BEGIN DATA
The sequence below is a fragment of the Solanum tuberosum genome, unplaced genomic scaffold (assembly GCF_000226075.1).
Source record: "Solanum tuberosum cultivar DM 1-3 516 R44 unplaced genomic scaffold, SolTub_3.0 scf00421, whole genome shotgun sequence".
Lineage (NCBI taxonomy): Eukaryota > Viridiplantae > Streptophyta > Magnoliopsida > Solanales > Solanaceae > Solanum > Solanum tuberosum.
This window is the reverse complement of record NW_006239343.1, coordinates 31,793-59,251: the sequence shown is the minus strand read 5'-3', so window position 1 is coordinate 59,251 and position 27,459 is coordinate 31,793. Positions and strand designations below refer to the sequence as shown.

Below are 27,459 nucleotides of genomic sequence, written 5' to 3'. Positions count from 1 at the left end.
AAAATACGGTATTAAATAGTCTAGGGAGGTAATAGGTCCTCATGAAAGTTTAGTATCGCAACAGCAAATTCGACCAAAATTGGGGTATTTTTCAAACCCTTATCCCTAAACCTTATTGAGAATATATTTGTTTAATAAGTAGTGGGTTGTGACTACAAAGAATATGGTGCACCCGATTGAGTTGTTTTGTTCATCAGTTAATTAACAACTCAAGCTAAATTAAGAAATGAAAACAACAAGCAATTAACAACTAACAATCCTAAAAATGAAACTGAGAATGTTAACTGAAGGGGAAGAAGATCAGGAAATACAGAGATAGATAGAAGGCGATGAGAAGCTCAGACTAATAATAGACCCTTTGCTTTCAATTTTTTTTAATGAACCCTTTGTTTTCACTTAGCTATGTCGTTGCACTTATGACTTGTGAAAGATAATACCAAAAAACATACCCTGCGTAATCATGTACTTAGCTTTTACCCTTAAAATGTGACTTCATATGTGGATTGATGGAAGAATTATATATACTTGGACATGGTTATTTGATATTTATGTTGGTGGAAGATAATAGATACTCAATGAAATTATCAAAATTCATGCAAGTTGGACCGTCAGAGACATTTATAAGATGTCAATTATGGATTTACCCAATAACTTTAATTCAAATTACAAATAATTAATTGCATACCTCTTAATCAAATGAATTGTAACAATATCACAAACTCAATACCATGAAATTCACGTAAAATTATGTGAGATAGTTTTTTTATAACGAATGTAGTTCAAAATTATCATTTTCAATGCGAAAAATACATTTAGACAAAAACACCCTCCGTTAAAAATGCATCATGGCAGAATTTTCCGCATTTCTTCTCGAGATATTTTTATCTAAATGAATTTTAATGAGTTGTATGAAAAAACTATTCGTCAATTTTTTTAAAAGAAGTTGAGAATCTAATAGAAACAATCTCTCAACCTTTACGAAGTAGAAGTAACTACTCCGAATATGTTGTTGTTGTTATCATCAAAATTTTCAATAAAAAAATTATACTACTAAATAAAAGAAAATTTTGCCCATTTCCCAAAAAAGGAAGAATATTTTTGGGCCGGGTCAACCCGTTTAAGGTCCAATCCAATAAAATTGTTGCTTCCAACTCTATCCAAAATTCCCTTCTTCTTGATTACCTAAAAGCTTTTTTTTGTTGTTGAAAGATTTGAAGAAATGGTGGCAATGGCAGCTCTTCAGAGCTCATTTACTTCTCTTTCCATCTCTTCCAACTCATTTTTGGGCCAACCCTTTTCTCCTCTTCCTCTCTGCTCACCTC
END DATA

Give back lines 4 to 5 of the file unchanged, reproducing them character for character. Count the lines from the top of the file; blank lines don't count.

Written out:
This window is the reverse complement of record NW_006239343.1, coordinates 31,793-59,251: the sequence shown is the minus strand read 5'-3', so window position 1 is coordinate 59,251 and position 27,459 is coordinate 31,793. Positions and strand designations below refer to the sequence as shown.

Below are 27,459 nucleotides of genomic sequence, written 5' to 3'. Positions count from 1 at the left end.